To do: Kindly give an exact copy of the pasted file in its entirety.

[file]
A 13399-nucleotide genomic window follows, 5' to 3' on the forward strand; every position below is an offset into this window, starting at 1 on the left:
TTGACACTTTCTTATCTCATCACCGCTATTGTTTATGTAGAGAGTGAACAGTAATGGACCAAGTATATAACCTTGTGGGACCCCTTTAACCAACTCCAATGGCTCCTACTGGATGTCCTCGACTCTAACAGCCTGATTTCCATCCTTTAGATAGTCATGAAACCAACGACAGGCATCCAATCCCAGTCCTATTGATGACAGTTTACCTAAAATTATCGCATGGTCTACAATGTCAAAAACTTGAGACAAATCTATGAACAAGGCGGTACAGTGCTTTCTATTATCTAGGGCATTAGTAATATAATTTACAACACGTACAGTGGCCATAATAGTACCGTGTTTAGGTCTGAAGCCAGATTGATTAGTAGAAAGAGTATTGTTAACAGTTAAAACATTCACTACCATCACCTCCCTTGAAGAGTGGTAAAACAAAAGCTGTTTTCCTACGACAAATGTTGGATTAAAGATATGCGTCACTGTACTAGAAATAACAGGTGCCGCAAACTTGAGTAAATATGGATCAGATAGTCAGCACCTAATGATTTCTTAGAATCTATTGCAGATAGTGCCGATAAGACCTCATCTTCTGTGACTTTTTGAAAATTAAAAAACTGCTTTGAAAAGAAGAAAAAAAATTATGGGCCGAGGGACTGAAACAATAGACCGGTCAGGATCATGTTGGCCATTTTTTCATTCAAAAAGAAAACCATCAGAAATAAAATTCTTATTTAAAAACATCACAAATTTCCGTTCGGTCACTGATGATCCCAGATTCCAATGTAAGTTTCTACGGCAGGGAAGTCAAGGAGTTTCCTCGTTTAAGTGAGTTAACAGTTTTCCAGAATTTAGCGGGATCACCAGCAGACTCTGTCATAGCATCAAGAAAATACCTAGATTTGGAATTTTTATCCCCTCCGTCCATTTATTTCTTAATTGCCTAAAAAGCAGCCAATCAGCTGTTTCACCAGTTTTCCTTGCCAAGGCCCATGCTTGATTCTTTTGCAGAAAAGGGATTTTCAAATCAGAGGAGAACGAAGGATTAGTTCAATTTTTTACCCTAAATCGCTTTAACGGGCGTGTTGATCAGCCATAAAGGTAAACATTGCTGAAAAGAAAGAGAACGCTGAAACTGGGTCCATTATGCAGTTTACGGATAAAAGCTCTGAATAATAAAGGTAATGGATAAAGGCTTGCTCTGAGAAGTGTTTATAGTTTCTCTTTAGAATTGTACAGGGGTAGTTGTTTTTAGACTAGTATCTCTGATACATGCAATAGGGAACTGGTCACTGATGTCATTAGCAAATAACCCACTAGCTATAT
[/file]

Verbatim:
A 13399-nucleotide genomic window follows, 5' to 3' on the forward strand; every position below is an offset into this window, starting at 1 on the left:
TTGACACTTTCTTATCTCATCACCGCTATTGTTTATGTAGAGAGTGAACAGTAATGGACCAAGTATATAACCTTGTGGGACCCCTTTAACCAACTCCAATGGCTCCTACTGGATGTCCTCGACTCTAACAGCCTGATTTCCATCCTTTAGATAGTCATGAAACCAACGACAGGCATCCAATCCCAGTCCTATTGATGACAGTTTACCTAAAATTATCGCATGGTCTACAATGTCAAAAACTTGAGACAAATCTATGAACAAGGCGGTACAGTGCTTTCTATTATCTAGGGCATTAGTAATATAATTTACAACACGTACAGTGGCCATAATAGTACCGTGTTTAGGTCTGAAGCCAGATTGATTAGTAGAAAGAGTATTGTTAACAGTTAAAACATTCACTACCATCACCTCCCTTGAAGAGTGGTAAAACAAAAGCTGTTTTCCTACGACAAATGTTGGATTAAAGATATGCGTCACTGTACTAGAAATAACAGGTGCCGCAAACTTGAGTAAATATGGATCAGATAGTCAGCACCTAATGATTTCTTAGAATCTATTGCAGATAGTGCCGATAAGACCTCATCTTCTGTGACTTTTTGAAAATTAAAAAACTGCTTTGAAAAGAAGAAAAAAAATTATGGGCCGAGGGACTGAAACAATAGACCGGTCAGGATCATGTTGGCCATTTTTTCATTCAAAAAGAAAACCATCAGAAATAAAATTCTTATTTAAAAACATCACAAATTTCCGTTCGGTCACTGATGATCCCAGATTCCAATGTAAGTTTCTACGGCAGGGAAGTCAAGGAGTTTCCTCGTTTAAGTGAGTTAACAGTTTTCCAGAATTTAGCGGGATCACCAGCAGACTCTGTCATAGCATCAAGAAAATACCTAGATTTGGAATTTTTATCCCCTCCGTCCATTTATTTCTTAATTGCCTAAAAAGCAGCCAATCAGCTGTTTCACCAGTTTTCCTTGCCAAGGCCCATGCTTGATTCTTTTGCAGAAAAGGGATTTTCAAATCAGAGGAGAACGAAGGATTAGTTCAATTTTTTACCCTAAATCGCTTTAACGGGCGTGTTGATCAGCCATAAAGGTAAACATTGCTGAAAAGAAAGAGAACGCTGAAACTGGGTCCATTATGCAGTTTACGGATAAAAGCTCTGAATAATAAAGGTAATGGATAAAGGCTTGCTCTGAGAAGTGTTTATAGTTTCTCTTTAGAATTGTACAGGGGTAGTTGTTTTTAGACTAGTATCTCTGATACATGCAATAGGGAACTGGTCACTGATGTCATTAGCAAATAACCCACTAGCTATAT